Eckmann and Owen rode off of the front for approximately 80 miles.  Photo Credit: David MacKintosh

    Eckmann and Owen rode off of the front for approximately 80 miles. Photo Credit: Pat Malach

    The Little Demon, Adrien Costa, rode at the front of the group and then surged hard, splintering it apart.  His iron will to catch the breakaway created a momentary group of 10 before many more rejoined when no one would come to Costa’s assistance.  What was now officially the peloton, which was somewhere around 20 riders, were trailed by the entire caravan along a spectacular ridge line that towered thousands of feet above lush and tall pine forests below.  Logan Loader inexplicably hung in with the group, a feat that will permanently dispel the notion that he is limited solely to the sprints.

    After a hair-raising descent down to Mt. Hood Parkdale, the race had reached its final 20 kilometers, a grinding climb up to the finish.  Roman Kilun of Mike’s Bikes p/b Incase made a couple of attempts to escape the small group, as did Costa.  The groups motivation to keep attackers reigned in was high, even though most of the riders were more or less crawling on their hands and knees to survive the stage.

    Finally, Logan Loader, with his yellow jersey soaked to his back and splattered with the surface of the forest roads around Mt. Hood, took the race into his own hands.  No one was willing to assist him any longer, and isolated as he was, he rode the front at a high rate, dropping handfuls of riders.  The supposed 4 minute gap that Owen and Eckmann held up the road shrank precipitously to hover around 2 minutes.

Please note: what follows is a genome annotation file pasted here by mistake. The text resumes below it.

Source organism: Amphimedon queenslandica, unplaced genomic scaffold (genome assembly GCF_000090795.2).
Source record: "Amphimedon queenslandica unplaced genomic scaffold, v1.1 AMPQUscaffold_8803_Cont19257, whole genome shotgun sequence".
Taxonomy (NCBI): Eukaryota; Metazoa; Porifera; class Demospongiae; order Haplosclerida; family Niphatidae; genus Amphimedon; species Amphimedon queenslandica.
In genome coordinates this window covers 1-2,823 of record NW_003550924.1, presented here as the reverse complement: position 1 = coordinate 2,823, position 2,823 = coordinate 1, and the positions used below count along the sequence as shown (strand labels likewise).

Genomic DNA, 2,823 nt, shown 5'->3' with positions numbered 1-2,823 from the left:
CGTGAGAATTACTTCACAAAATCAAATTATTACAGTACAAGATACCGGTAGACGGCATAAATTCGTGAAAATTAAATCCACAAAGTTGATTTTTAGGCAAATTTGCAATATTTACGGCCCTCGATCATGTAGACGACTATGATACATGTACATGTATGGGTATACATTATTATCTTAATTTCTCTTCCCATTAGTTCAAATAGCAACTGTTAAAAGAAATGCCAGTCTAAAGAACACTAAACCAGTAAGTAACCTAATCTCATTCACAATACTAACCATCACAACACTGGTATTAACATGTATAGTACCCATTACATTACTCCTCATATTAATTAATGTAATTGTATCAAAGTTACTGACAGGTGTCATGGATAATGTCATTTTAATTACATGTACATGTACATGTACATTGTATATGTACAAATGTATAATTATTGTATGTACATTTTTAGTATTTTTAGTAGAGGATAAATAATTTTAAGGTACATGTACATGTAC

Would Loader Hang On?

    Logan Loader (Cashcall Mortgage) digs deep to cling on to the overall race leader's jersey on the final ascent up Cooper Spur Rd.

    Logan Loader (Cashcall Mortgage) digs deep to cling on to the overall race leader’s jersey on the final ascent up Cooper Spur Rd. Photo Credit: Pat Malach

    Nearing the top of the climb, The Little Demon struck hard, shattering the remnants into groups of 2 or 3.  Cameron Cogburn of CCB Cycling, a former Jelly Belly rider who hails from Boston, stayed near the front towards Costa.  Up ahead, Logan Owen kept riding inside-out and won the stage with Robin Eckmann behind.  Loader gave it everything he could and finished exhausted with the rest of the front group.  The yellow jersey was a toss-up!

    NorCal riders sighed with disappointment to learn he had lost the jersey.  A tenacious 4 stages of riding, including a sparkling time trial, had allowed Cameron Cogburn to win the overall in the last 10 minutes of the stage.  Robin Eckmann’s inspired ride over 80 miles of Oregon’s rugged terrain earned him 3rd place overall behind Loader.

    After 3 days of hard racing, with 3 races in the last 28 hours, the peloton departed, bidding farewell to the final edition of Mt. Hood Cycling Classic.  The passion was alive, for one last time.

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    Chris Harland-Dunaway grew up in the town of Moraga and now lives in Palo Alto. He is a recent UC Davis grad and Norcal racer for Marc Pro - Strava -- www.marcpro-strava.com --